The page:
'This is the sound of a cultural heritage being successfully equipped to weather the...
Chris Jones 2004-07-22
David Krakauer's place in the modern klezmer movement is crucial. A classical clarinet virtuoso with Ashkenazi (Eastern European Yiddish) roots, he didn't actually start playing or listening to klezmer until the late 70's. When he did, the epiphany led to him joining the avant-garde Klezmatics and then establishing his own band, Klezmer madness!, whose initial releases on John Zorn's Tzadik label definitely updated Yiddish festive music for today's audiences.
Recorded at the Indigo Club in his ancestral home of Krakow, Krakauer and KM! prove that their brand of passionate traditionalism mixed with contemporary styles isn't just a studio-bound confection. "Table Pounding" (from 2002's Twelve Tribes) gets a retooling here as the opener "Turntable Pounding". It allows the newest collaborator, Canadian DJ Socalled (with whom Krakauer worked on last year's excellent HipHop Khasene), to weave his magic via decks and samples, adding a welcome new dimension.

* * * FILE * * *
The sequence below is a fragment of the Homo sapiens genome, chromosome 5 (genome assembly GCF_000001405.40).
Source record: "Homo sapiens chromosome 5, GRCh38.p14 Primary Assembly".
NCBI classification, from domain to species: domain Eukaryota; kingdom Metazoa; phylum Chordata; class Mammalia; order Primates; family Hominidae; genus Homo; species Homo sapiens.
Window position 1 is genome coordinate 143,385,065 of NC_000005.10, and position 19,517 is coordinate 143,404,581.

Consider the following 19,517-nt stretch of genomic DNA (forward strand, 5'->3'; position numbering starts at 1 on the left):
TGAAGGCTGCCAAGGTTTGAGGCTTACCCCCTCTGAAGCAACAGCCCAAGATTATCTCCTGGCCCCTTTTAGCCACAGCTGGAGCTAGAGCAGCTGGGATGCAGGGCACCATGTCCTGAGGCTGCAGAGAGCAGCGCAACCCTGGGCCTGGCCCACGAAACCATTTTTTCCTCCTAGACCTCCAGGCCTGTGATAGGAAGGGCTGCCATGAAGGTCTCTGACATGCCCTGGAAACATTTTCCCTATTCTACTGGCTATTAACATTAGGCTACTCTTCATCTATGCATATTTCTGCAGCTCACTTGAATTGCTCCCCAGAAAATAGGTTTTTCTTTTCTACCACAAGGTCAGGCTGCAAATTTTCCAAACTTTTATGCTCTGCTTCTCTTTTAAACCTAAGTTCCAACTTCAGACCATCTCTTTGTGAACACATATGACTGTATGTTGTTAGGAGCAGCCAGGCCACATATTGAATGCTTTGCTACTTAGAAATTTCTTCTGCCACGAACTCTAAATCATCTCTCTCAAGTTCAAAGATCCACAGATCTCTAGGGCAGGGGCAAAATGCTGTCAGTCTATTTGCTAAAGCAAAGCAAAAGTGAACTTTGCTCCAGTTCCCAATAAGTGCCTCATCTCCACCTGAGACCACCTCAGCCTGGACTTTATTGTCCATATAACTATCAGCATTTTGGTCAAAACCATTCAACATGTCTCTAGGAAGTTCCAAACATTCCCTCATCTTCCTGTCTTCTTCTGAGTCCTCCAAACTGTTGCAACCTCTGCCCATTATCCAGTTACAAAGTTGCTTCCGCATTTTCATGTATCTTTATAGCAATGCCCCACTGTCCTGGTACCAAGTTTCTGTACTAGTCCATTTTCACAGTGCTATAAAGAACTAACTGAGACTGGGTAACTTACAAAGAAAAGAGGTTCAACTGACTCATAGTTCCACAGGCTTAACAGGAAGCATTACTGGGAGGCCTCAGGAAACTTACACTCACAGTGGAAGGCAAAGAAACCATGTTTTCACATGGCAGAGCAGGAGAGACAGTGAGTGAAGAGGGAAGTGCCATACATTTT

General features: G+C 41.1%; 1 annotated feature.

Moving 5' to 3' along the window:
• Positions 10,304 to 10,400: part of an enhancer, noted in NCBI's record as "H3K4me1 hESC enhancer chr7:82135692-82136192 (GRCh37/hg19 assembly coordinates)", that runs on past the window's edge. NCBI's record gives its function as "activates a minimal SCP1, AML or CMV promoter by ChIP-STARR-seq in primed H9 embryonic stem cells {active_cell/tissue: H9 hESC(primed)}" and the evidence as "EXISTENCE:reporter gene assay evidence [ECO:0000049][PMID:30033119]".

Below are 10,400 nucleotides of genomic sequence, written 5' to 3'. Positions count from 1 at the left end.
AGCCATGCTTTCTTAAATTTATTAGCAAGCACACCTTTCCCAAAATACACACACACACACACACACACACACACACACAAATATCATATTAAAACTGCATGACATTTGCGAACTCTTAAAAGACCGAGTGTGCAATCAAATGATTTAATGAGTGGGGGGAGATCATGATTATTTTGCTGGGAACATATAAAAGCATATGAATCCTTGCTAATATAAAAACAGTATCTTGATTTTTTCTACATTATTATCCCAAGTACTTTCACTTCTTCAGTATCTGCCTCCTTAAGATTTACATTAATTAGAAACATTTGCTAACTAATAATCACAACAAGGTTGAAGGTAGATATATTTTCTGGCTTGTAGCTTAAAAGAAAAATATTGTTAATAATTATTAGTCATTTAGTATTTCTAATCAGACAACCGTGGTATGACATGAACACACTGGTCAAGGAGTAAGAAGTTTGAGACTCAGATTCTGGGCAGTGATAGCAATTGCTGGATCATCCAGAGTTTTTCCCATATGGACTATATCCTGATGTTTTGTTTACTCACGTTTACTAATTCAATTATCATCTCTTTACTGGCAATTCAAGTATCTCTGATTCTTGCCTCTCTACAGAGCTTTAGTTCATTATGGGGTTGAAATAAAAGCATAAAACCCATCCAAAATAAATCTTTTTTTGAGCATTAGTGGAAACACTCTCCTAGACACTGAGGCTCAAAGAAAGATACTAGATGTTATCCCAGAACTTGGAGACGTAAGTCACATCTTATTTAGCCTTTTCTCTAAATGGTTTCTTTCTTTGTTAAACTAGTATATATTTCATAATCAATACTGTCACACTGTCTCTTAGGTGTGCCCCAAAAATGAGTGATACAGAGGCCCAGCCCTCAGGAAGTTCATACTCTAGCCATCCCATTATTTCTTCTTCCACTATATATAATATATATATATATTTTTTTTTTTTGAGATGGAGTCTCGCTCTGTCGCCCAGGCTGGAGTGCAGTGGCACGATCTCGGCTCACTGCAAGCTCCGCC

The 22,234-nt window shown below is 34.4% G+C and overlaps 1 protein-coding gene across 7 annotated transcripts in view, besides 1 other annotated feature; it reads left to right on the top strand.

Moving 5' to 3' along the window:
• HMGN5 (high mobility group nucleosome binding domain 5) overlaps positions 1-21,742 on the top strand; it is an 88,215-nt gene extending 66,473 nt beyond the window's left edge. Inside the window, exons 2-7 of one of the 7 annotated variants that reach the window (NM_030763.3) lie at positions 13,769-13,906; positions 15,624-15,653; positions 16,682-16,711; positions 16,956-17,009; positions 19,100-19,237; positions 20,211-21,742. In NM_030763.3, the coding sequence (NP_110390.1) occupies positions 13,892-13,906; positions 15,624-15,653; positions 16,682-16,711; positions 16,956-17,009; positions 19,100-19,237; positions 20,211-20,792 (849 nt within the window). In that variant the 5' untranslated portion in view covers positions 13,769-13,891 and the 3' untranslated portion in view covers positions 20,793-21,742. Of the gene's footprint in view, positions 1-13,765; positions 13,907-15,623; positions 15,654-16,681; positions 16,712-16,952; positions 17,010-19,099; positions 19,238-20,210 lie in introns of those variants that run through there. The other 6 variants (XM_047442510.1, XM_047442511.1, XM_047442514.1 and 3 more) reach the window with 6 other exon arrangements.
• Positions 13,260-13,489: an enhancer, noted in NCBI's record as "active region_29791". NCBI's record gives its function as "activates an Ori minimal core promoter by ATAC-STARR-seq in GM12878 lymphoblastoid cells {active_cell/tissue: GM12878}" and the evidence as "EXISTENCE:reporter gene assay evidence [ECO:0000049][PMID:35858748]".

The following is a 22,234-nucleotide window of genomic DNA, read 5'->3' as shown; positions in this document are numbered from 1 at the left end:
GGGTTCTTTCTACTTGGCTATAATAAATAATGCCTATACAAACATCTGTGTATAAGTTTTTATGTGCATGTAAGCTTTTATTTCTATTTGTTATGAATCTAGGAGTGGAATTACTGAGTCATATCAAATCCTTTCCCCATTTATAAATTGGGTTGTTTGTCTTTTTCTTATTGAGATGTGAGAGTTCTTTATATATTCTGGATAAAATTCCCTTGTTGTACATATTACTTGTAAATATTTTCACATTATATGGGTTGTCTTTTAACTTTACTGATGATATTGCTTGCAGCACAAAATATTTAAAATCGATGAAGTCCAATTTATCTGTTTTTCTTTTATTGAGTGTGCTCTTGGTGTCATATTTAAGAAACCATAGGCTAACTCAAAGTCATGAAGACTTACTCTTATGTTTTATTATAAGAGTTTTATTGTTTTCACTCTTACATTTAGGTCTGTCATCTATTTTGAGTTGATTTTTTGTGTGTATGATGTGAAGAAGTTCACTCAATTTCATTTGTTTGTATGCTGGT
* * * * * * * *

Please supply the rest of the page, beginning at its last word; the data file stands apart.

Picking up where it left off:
KM! easily turn their hand to all permutations of klezmer, from the jazzy intricacies of "Klezmer a la Bechet" to the swaggering celebratory nature of traditional tunes like "Naftule's Nussach". Michael Sarin's drums remove any possibility of Socalled's beats making this a sterile exercise in fusion for fusion's sake, and Krakauer's joyful clarinet rides the mix exhilaratingly. His solo on "Offering Nign" (dedicated to the city of Krakow) is particularly moving considering the region's painful associations for Jewish artists.
This is the sound of a cultural heritage being successfully equipped to weather the next 100 years, no matter how stormy.